Missing credit card data
March 3, 2005 7:11 PM   Subscribe

My employer requires me to have a credit card for travel. The card is issued by Bank Of America. I had to provide my social security number and much personal data to get this 'official Government Travel' card. Recently BOA lost a whole bunch of data. Should I be concerned?

Here is a link to a pdf of the letter that they sent to me and about 11,000 others. Fom what I have able to piece together, a shipment of mag tape was lost. They were backups. Is this common? Is this how these backups get moved around? I'm guessing it is possible that they are sittting in a UPS or FedEx facility somehwere. However, another possibilty is that someone has a whole bunch of data. It sounds like all they are willing to do is give me a free credit report if I holler enough. They don't have a web site so I can't look at activity. Any thoughts?
posted by fixedgear to Work & Money (4 answers total)
Chances are they will notify you of any wrong-doing with your card. As for identity theft, you are entitled under the Fair Credit Reporting Act to one free credit report a year from each of the three bureaus: Equifax, Experian, and TransUnion. I would advise you to check it at least once a year, particularly when you are planning to take out a loan or purchase a house/car in the near future. You can also put a consumer statement on your report saying that you were a part of the lost BoA data event and that anything on your credit report may be the result of identity theft. Hope that helps!
posted by Eideteker at 8:07 PM on March 3, 2005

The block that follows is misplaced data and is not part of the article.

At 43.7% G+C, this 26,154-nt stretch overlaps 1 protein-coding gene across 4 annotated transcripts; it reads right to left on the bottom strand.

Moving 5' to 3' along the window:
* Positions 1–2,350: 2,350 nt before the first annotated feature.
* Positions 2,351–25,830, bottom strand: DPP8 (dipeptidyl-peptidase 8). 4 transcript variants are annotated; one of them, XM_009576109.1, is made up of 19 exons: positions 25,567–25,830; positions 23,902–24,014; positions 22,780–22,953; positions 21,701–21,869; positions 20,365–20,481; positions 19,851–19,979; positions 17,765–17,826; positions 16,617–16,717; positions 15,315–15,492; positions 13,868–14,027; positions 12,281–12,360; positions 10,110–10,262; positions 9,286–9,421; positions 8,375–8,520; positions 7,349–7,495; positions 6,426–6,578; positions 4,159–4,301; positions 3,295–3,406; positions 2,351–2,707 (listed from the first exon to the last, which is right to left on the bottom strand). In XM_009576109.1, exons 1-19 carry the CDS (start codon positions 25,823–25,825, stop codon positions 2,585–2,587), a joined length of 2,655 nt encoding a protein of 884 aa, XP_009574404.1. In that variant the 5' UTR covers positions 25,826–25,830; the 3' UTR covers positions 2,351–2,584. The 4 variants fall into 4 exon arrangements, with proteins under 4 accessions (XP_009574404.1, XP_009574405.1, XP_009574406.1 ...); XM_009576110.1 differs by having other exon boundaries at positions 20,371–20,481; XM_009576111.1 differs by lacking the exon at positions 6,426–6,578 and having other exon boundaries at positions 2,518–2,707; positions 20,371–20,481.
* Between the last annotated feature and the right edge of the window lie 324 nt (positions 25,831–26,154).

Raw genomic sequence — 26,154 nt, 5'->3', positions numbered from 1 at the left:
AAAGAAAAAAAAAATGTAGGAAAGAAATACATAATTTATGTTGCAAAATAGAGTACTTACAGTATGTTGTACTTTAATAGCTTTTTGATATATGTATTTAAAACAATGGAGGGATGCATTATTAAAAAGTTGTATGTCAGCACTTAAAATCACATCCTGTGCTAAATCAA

In principle, yes, since it's become amply clear that the companies that are storing all this personal data do a _crappy_ job of protecting it from fraud. The type of thing they've described in the letter is all too common, and probably much more common than you would assume just from the news.

In practice, though, what're you going to do? I don't mean to be defeatist, but the fact that BofA screwed up once doesn't mean that all the other places your data is stored, like ChoicePoint, are any _more_ secure. I don't think you've really got any special cause to be more concerned about BofA than anyone else--I think you're basically just getting distracted by a coincidence. If they had required you to get a credit card from MBNA instead, would you have felt more secure? You shouldn't. It's not like BofA is some kind of paleolithic operation, and everyone else is 100% digital and secure--they all have these jury-rigged back-ends.

That being said, is this sort of thing worth going to battle over? This is just one of the ways that you're being forced to barter personal information for some benefit--if you've got a mortgage, or a student loan, or any other kind of serious credit, you've already done this. You just didn't know. Your employer's just being more upfront about it, in this case, but the real issue's much larger than this single case. It's up to you whether you make a bigger deal out of this specific case, just because you noticed it.
posted by LairBob at 8:25 PM on March 3, 2005

There is almost certainly going to be a class action suit over this. If you don't bring it, someone else will. Call your lawyer.
posted by Caviar at 8:45 PM on March 3, 2005

To answer the other question, this is common. Financial companies have to keep records for many years for legal purposes. Since they have to be able to survive an actual disaster (like the building burning down), they use off-site facilities like Iron Mountain. If they don't want to send tapes, they print out all the data in reports, box it, and store that.
posted by smackfu at 6:34 AM on March 4, 2005

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